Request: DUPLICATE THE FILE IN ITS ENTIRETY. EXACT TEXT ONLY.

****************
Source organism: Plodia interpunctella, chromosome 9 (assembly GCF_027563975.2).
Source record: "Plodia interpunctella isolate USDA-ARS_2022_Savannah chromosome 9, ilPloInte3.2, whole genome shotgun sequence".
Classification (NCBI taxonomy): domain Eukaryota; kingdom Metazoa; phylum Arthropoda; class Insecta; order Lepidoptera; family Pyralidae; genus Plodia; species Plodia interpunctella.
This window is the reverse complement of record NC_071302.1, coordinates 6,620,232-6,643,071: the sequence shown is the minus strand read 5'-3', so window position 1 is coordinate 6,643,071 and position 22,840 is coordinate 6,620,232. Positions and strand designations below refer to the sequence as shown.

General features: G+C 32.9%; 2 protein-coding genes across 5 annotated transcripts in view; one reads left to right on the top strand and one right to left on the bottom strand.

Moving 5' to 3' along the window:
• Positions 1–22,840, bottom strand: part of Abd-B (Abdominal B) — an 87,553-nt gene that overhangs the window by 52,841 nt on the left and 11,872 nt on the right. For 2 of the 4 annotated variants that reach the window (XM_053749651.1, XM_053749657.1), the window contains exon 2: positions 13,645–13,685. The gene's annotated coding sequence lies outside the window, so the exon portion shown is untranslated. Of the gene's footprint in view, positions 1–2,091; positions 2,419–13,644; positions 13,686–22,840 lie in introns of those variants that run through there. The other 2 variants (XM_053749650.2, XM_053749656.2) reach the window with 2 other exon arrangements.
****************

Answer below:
Source organism: Plodia interpunctella, chromosome 9 (assembly GCF_027563975.2).
Source record: "Plodia interpunctella isolate USDA-ARS_2022_Savannah chromosome 9, ilPloInte3.2, whole genome shotgun sequence".
Classification (NCBI taxonomy): domain Eukaryota; kingdom Metazoa; phylum Arthropoda; class Insecta; order Lepidoptera; family Pyralidae; genus Plodia; species Plodia interpunctella.
This window is the reverse complement of record NC_071302.1, coordinates 6,620,232-6,643,071: the sequence shown is the minus strand read 5'-3', so window position 1 is coordinate 6,643,071 and position 22,840 is coordinate 6,620,232. Positions and strand designations below refer to the sequence as shown.

General features: G+C 32.9%; 2 protein-coding genes across 5 annotated transcripts in view; one reads left to right on the top strand and one right to left on the bottom strand.

Moving 5' to 3' along the window:
• Positions 1–22,840, bottom strand: part of Abd-B (Abdominal B) — an 87,553-nt gene that overhangs the window by 52,841 nt on the left and 11,872 nt on the right. For 2 of the 4 annotated variants that reach the window (XM_053749651.1, XM_053749657.1), the window contains exon 2: positions 13,645–13,685. The gene's annotated coding sequence lies outside the window, so the exon portion shown is untranslated. Of the gene's footprint in view, positions 1–2,091; positions 2,419–13,644; positions 13,686–22,840 lie in introns of those variants that run through there. The other 2 variants (XM_053749650.2, XM_053749656.2) reach the window with 2 other exon arrangements.